R (TK) v Secretary of State for the Home Department

JurisdictionEngland & Wales
CourtCourt of Appeal (Civil Division)
JudgeLord Justice Laws,Lord Justice Wilson
Judgment Date08 October 2009
Neutral Citation[2009] EWCA Civ 1550
Docket NumberCase No: C4/2008/2792
Date08 October 2009

[2009] EWCA Civ 1550

IN THE SUPREME COURT OF JUDICATURE

COURT OF APPEAL (CIVIL DIVISION)

ON APPEAL FROM THE ADMINISTRATIVE COURT

QUEEN'S BENCH DIVISION

(Mr Justice Blair)

Before: Lord Neuberger (The Master of the Rolls)

Lord Justice Laws

and

Lord Justice Wilson

Case No: C4/2008/2792

Between
R (TK)
Appellant
and
Secretary of State for the Home Department
Respondent

Ms Shivani Jegarajah (instructed by K Ravi Solicitors) appeared on behalf of the Appellant.

Mr Steven Kovats (instructed by the Treasury Solicitors) appeared on behalf of the Respondent.

Lord Justice Laws

Lord Justice Laws:

1

This is an appeal with permission granted by Sir Richard Buxton on 23 April 2009 against a judgment of Blair J given on 12 November 2008. By that judgment he dismissed the appellant's application for judicial review of decisions of the Secretary of State which rejected further representations made on the appellant's behalf as not amounting to a fresh asylum claim. The case involves a question as to the correct approach of the court to a challenge directed to a decision by the Secretary of State that no fresh claim has been made. Granting permission, Sir Richard Buxton said this:

“On the substance of the matter, the applicant has drawn attention to the observations of Sedley LJ in RT (Sri Lanka) [that should be TR] to the effect that the court has to decide for itself, as a matter of precedent fact, whether or not there was a fresh claim. That was not the view of the judge, who applied the approach of this court in WM (Congo) [2006] EWCA Civ [1495] and Cakebay [1999] Imm AR 176 at 195, that the court has still to apply the Wednesbury test, albeit illuminated by the rule of anxious scrutiny. That is not, as was suggested in TR, an attitude of 'deference', but simply the application of orthodox principles of administrative law. However, there now apparently being differing views between different constitutions of the court as to the proper test to apply to this very important question, I grant permission to enable the issue to be properly reconsidered.”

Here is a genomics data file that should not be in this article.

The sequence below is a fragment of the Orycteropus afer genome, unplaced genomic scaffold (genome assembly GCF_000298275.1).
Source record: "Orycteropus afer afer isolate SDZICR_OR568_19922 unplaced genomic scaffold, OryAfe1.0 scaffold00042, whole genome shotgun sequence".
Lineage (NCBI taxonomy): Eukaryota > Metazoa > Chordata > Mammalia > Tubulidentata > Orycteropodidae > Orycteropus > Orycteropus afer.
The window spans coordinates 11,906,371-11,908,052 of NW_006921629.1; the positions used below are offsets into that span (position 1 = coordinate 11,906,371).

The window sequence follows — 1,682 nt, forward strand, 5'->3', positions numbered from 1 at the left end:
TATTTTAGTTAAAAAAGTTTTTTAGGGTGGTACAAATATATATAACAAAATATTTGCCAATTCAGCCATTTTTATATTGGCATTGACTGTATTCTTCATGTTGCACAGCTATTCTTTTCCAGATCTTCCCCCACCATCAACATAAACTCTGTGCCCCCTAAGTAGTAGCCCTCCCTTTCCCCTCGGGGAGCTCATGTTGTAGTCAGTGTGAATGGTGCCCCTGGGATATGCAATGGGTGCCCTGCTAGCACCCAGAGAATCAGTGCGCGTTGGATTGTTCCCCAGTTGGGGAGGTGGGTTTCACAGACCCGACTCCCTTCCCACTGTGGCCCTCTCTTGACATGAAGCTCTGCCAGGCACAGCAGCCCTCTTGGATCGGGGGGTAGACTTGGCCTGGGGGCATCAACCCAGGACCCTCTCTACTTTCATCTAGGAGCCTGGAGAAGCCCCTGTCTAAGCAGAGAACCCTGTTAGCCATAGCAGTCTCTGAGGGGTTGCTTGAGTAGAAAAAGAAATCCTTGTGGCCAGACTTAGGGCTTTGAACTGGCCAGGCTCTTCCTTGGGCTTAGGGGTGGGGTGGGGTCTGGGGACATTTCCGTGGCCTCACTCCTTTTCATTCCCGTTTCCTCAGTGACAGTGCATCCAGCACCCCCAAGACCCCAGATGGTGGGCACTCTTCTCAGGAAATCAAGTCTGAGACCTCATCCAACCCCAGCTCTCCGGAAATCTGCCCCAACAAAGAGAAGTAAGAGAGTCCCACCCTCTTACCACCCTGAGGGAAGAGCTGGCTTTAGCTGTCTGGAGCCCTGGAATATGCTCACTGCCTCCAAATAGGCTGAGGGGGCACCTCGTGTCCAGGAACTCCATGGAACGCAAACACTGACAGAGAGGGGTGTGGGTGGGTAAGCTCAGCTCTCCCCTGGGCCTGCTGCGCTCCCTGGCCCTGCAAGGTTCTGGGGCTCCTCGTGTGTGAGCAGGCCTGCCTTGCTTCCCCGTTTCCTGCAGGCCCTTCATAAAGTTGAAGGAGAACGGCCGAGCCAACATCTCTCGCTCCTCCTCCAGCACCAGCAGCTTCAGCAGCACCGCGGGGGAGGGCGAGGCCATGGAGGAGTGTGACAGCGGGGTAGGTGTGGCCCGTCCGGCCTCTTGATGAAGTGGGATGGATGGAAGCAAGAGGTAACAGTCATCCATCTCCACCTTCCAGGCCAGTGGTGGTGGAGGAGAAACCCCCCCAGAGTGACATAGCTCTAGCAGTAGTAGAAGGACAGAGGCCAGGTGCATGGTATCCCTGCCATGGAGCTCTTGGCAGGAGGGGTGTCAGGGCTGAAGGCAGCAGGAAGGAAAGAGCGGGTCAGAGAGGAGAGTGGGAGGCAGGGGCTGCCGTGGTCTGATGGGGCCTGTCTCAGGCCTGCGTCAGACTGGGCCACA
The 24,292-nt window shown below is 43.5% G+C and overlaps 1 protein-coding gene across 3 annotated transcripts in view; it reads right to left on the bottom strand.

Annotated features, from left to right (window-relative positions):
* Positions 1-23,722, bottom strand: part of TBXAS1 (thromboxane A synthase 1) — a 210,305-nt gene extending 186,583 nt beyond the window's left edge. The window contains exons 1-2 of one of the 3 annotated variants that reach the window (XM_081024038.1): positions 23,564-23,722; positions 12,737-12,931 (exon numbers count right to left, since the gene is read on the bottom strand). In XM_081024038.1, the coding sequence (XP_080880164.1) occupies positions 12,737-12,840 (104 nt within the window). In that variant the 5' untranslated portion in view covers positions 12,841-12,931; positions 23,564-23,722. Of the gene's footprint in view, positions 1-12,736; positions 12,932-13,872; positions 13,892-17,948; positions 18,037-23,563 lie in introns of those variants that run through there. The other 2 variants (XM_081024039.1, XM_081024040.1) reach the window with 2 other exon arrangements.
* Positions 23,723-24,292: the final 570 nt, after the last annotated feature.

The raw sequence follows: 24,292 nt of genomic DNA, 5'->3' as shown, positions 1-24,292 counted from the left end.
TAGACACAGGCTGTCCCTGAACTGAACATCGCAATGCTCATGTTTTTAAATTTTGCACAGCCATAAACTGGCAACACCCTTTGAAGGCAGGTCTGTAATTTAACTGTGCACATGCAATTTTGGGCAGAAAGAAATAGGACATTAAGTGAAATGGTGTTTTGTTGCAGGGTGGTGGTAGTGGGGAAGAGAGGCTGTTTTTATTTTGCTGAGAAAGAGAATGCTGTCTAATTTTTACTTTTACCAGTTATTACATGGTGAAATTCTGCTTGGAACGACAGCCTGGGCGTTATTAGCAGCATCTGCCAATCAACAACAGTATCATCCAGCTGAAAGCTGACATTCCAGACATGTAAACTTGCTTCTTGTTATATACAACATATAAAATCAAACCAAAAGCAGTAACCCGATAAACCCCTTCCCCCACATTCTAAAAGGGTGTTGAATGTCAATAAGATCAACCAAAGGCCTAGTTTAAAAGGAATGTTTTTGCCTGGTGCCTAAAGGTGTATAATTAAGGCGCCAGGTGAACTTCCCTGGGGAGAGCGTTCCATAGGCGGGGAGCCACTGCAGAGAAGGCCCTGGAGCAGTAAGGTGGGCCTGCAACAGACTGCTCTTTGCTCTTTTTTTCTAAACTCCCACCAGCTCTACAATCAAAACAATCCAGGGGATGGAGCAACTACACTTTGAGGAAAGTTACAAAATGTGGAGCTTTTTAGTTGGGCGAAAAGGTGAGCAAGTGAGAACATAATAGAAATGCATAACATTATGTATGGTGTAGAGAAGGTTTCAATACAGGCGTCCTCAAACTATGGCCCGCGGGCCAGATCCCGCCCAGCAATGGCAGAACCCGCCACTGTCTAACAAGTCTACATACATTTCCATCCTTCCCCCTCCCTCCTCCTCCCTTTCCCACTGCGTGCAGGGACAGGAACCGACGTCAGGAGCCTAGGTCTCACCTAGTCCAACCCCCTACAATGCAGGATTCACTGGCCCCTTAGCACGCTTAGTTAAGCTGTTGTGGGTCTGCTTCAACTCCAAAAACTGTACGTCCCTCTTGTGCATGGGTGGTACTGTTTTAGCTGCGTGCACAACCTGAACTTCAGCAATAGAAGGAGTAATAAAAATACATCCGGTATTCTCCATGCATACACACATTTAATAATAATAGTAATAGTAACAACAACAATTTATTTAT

2

Where a failed asylum seeker or person claiming to enter the United Kingdom on human rights grounds makes further representations to the Secretary of State, the question whether those representations are treated as a fresh claim is important because if they are the claimant will enjoy appeal rights against an adverse decision. The criteria by which further representations fall to be treated as a fresh claim or not are given by paragraph 353 of the current Immigration Rules, which has now been considered in many cases. That paragraph provides:

“When a human rights or asylum claim has been refused or withdrawn or treated as withdrawn under paragraph 333C of these Rules and any appeal relating to that claim is no longer pending, the decision maker will consider any further submissions and, if rejected, will then determine whether they amount to a fresh claim. The submissions will amount to a fresh claim if they are significantly different from the material that has previously been considered. The submissions will only be significantly different if the content:

(i) had not already been considered; and

(ii) taken together with the previously considered material, created a realistic prospect of success, notwithstanding its rejection.

This paragraph does not apply to claims made overseas.

353A. Consideration of further submissions shall be subject to the procedures set out in these Rules. An applicant who has made further submissions shall not be removed before the Secretary of State has considered the submissions under paragraph 353 or otherwise.

This paragraph does not apply to submissions made overseas.”

3